From Elder S. To Everett Young
On Tue, 12 Jun 2012 Thomas Stokoe writes:
After 11 days we are back in the world of communication; we are now internet-re-connected. Apparently we had to wait our turn in line to be serviced, hence the drought in communication. The new house is nice both interior and exterior, and the lady of the house is very happy. She is constantly singing a song from the Broadway musical, "A Funny Thing Happened On The Way To the Forum." It's called, "Everyone Should Have A maid" and she sings it daily with enthusiasm and a bright smile on her face. The maid, by the way, is a worker - fast, efficient, dedicated, constantly on the move cleaning every nook and cranny. At the end of her work day, she asked me if she could have two pieces of bread to take home. That told me a story right then and there: there's a lack of food in her house. I gave her a whole loaf of bread, some ham, and a loaf of carrot cake.
Note from Sister S.:
Elder S. often exaggerates when describing my reaction to things. i.e. Having a maid and his story of my encounter with the Rino. Jessica came with our new flat. When I learned we were moving, I felt bad for Talanna’s maid, thinking she would be out of a job so I invited her to work for us. But Talanna’s mother had already secured her services. She said she had a daughter, named Jessica who needed work. Jessica’s African name means humble, which certainly describes her. Jessica lives in a township 45 minutes away with her two sisters, their children and her own son whose name is Lekimva. It means “the future.” We pay Jessica the going rate of 100 Rand plus bus fair each time she comes. Elder S. always sends her off with extra food.
I think we take food for granted at times. We have plenty, more than enough, even a surplus while others have less, virtually little, or maybe nothing at all. I stopped at a red traffic light returning from a ward out in the bush area. An old man was seated a few feet away on the railing beside the road. I could tell he was one in need. We stock the car with little packets of peanuts and raisins. As the light turned green and the car moved forward, I wound my window down and reached out to the man with a packet. He bounded toward me and taking the packet emitted the loudest "Thank you!' I have heard since being in Africa. That was an appreciative downtrodden man.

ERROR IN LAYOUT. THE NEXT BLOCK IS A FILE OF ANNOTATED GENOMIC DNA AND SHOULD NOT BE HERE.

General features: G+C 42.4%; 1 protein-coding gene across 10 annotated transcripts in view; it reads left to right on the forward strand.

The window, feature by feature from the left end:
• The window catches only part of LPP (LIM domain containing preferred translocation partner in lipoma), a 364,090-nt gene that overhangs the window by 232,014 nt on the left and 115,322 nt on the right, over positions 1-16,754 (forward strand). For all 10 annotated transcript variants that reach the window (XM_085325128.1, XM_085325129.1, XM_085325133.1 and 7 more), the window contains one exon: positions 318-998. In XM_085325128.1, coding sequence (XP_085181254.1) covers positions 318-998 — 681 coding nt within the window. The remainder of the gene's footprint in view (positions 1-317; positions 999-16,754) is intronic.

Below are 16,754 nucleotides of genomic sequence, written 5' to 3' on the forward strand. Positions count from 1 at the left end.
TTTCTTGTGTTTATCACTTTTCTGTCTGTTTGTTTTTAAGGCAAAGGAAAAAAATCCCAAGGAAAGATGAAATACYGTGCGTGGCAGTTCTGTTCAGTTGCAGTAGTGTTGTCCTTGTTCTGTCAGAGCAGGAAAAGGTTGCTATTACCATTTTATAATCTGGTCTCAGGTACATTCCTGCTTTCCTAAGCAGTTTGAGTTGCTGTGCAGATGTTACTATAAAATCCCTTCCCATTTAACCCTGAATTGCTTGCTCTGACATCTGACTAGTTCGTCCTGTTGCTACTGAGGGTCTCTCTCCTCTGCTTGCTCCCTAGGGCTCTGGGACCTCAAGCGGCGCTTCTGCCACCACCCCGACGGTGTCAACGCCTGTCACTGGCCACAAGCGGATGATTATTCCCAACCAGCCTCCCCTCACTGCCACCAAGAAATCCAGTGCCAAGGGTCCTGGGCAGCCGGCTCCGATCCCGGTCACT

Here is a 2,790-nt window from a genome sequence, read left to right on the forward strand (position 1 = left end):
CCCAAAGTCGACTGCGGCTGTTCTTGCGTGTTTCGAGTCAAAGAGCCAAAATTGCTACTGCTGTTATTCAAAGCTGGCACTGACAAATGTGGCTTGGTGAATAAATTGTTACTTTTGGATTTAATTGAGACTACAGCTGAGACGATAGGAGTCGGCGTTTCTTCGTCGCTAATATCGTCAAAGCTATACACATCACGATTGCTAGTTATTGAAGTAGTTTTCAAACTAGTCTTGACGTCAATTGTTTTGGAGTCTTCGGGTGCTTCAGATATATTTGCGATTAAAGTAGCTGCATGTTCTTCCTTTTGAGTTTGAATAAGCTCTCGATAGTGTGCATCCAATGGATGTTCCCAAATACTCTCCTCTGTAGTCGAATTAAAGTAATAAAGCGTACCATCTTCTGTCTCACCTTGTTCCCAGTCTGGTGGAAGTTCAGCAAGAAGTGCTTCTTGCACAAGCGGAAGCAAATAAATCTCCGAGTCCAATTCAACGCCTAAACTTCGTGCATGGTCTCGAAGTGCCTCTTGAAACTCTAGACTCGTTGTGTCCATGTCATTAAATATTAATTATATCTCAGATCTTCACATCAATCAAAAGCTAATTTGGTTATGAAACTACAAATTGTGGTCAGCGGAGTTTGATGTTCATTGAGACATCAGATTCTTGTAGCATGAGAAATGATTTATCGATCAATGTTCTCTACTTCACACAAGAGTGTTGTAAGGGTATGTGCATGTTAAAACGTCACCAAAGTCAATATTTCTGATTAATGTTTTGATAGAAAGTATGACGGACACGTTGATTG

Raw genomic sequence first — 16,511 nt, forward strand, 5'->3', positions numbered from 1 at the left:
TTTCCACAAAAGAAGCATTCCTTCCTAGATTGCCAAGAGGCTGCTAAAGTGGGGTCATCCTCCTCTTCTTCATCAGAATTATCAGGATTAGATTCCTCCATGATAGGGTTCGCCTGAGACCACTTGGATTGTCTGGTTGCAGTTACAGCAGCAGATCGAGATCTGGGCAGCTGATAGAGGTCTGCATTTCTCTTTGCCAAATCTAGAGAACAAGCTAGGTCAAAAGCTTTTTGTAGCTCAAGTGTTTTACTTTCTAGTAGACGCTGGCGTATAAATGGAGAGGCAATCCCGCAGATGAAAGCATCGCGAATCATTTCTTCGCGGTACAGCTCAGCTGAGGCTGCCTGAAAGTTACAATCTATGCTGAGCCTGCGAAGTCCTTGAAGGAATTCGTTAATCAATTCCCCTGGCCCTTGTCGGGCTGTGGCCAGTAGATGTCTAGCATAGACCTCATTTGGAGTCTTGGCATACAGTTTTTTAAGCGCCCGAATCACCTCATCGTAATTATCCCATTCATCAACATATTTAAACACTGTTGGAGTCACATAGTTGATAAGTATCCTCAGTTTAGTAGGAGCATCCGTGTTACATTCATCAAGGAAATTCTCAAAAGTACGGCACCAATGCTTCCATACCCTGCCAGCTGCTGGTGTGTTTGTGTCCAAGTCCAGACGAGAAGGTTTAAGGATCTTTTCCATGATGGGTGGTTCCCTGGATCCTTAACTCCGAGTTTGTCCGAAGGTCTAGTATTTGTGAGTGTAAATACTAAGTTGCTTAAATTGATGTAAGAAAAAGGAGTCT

Tonight we went to Kwamagxaki ward out in the outlying rural area to deliver the elders' mail and teach a makeup class to a student. I parked on the grass outside the church fenced yard and opened the trunk grabbing the plastic bag of mail. There were young Black kids playing on the street. Two little girls raced up to me and seeing letters in the bag one asked enthusiastically, "Can I have I have a letter?" "I can't give you a letter," I said, "But I can give you something else." I gave them each a bag of peanuts and raisins and immediately the rest of the kids came running. Fortunately, I had just enough to give each child. They jumped and squealed with delight. Then every single one of them came up to me and said, "Thank you."
I have noticed, even with the beggars, that people here are polite. Every single beggar that I have given a packet of peanuts and raisins to, or something other to eat, has said "Thank you." Many have clasped their hands together and bowed. I think we the rich in comparison to the poor have much to be thankful for. When one lives in a tin shack, is unemployed and dependent upon the good graces of others, there is a great lesson in humility to be learned. Well, have a good day all and I hope Youngs you are enjoying your vacation.
Note: Yesterday we stopped for a light in Walmar where the same 2 young boys always beg on the same corner. We are not allowed to give money, so usually hand out raisins and peanuts. At least they are getting some protein. The locals tells us never to give money to children as there is always an adult somewhere in the background ready to collect it to buy drugs and/or alcohol. We witnessed this on our air port run to pick up the elder's mail last week. We saw a five-year-old begging boy hand his father the money he had just collected from a passer by. There are social service programs here in South Africa to help every child attend and stay in school. But there are also parents and/or guardians who have another agendas. They are teaching their children to become professional beggars. When these 2 boys saw us they came right up to our window and asked for their peanut treat. I told Elder S. he should stop encouraging them. But he was laughing so hard because they recognized us that he cheerfully handed each a treat.
Everett Young to Stokoet@hotmail.com,
With you telling us about moving and when I had not received e-mail from you, I kind of figured your Internet was not up and running. Glad it's up and running again.... at your new dwellings. . .
It appears that Sister Stokoe is very much enjoying the maid services. Sounds like the maid is a wonderful person and very pleasant to be around. I'm glad you picked up on her food situation at her home and were able to help her. . .
On our way back home, about 45 minutes north out of San Diego, we made a 6 mile detour off I-15 and spent several hours at the San Diego Zoo Safari Park. Sixty-five acres, fenced in perimeter and no fences inside these 65 acres, elephants, several varieties of gazelles, giraffes, rhinos, ostriches, etc. roamed amongst each other. Lions and cheetahs were separated. The management made this habitat as close as they could to imitate the Kalahari. Made me think of the National Parks you have seen while there at Port Elizabeth. . .